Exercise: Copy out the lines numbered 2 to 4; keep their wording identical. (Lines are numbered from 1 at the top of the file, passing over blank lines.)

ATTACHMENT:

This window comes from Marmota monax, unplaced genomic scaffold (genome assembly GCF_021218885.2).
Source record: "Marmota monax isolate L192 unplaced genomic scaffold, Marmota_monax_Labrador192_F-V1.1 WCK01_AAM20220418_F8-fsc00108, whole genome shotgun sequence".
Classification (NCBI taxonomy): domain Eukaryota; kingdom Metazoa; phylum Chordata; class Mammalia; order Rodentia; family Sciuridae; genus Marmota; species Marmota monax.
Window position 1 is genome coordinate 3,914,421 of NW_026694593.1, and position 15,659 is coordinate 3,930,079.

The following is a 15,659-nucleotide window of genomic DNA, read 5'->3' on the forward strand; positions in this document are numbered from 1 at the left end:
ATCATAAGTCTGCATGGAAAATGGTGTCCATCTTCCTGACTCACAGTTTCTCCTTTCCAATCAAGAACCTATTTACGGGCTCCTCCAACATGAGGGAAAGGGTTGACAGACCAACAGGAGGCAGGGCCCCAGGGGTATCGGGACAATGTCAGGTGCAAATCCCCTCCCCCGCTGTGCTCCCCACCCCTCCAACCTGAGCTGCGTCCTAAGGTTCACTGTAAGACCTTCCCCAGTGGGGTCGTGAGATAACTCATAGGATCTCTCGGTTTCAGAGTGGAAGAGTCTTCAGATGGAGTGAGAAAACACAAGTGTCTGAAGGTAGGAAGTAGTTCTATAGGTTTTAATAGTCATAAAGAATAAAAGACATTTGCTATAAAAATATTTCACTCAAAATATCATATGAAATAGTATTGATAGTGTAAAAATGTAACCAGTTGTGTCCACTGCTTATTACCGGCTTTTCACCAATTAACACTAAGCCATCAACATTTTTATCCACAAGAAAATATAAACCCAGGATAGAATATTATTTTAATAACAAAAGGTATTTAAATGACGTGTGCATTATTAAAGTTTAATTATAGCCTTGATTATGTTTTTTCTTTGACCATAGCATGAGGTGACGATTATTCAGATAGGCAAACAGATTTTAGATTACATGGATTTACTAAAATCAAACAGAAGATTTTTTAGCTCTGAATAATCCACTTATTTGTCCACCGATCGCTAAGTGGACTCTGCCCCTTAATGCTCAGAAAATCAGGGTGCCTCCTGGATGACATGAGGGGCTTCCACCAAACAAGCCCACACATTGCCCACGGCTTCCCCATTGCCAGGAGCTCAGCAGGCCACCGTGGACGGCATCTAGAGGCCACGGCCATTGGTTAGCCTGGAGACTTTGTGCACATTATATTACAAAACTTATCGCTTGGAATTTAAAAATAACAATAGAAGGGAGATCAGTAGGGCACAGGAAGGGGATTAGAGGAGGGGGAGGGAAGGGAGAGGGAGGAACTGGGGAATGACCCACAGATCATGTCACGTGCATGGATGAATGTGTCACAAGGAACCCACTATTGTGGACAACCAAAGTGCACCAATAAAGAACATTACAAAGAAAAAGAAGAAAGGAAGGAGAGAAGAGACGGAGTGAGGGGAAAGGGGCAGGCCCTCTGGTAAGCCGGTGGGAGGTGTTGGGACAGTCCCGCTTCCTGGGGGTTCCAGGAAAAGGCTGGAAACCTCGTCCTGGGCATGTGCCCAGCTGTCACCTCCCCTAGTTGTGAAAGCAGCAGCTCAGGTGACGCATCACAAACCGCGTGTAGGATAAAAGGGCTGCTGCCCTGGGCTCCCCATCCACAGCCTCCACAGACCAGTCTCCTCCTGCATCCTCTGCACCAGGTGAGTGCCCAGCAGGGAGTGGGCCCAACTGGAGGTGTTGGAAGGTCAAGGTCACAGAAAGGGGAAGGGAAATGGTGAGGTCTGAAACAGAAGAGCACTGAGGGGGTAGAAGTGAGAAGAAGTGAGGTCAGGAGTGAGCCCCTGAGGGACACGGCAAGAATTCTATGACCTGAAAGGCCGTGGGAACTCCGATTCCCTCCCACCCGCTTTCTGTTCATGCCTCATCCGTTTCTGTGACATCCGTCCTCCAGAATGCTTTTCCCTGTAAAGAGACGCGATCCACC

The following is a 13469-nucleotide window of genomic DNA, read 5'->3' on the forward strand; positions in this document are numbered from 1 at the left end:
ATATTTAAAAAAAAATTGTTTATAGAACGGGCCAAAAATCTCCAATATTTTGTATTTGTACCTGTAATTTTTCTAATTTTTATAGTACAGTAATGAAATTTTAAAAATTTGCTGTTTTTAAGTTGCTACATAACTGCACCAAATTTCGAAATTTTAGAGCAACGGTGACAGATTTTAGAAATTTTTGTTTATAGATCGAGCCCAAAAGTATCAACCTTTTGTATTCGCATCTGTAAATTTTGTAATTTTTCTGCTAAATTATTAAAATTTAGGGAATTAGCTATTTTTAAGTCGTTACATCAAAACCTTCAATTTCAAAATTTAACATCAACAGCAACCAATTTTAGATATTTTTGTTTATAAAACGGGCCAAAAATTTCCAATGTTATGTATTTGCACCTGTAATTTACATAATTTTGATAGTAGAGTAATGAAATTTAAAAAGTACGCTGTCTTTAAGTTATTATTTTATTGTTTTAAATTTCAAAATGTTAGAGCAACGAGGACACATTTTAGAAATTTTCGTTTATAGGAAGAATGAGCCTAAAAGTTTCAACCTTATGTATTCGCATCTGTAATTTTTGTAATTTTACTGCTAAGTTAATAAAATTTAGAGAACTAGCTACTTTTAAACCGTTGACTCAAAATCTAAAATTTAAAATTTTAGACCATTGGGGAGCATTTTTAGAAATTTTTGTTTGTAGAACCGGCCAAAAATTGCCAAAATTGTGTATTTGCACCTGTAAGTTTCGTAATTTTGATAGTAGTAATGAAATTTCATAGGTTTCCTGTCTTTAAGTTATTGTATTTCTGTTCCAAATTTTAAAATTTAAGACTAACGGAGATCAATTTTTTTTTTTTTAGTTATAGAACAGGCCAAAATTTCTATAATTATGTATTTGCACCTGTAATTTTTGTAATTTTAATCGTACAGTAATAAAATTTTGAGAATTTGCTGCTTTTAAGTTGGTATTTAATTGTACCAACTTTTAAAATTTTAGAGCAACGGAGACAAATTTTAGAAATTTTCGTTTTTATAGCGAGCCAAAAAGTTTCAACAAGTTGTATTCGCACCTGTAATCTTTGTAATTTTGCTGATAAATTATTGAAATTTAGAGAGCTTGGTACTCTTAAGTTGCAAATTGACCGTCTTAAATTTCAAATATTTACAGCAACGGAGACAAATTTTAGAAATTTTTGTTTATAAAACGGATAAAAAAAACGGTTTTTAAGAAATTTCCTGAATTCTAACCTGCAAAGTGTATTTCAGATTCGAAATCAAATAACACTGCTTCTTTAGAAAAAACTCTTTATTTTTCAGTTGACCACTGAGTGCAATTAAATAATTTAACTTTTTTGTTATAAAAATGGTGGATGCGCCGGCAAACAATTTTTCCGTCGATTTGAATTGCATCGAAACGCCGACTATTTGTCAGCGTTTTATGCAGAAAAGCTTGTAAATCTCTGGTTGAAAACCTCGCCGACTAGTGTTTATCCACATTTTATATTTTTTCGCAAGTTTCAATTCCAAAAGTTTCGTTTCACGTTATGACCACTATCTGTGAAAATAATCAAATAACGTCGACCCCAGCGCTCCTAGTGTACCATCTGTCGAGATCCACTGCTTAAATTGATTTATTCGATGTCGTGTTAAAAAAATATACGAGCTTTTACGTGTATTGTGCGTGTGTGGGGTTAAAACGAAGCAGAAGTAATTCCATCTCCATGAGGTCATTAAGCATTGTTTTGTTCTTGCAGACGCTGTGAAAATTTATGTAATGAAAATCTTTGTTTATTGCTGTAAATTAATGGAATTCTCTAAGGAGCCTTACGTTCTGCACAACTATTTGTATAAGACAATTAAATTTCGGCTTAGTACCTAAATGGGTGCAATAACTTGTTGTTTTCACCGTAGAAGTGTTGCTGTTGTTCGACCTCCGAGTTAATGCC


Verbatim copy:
Source record: "Marmota monax isolate L192 unplaced genomic scaffold, Marmota_monax_Labrador192_F-V1.1 WCK01_AAM20220418_F8-fsc00108, whole genome shotgun sequence".
Classification (NCBI taxonomy): domain Eukaryota; kingdom Metazoa; phylum Chordata; class Mammalia; order Rodentia; family Sciuridae; genus Marmota; species Marmota monax.
Window position 1 is genome coordinate 3,914,421 of NW_026694593.1, and position 15,659 is coordinate 3,930,079.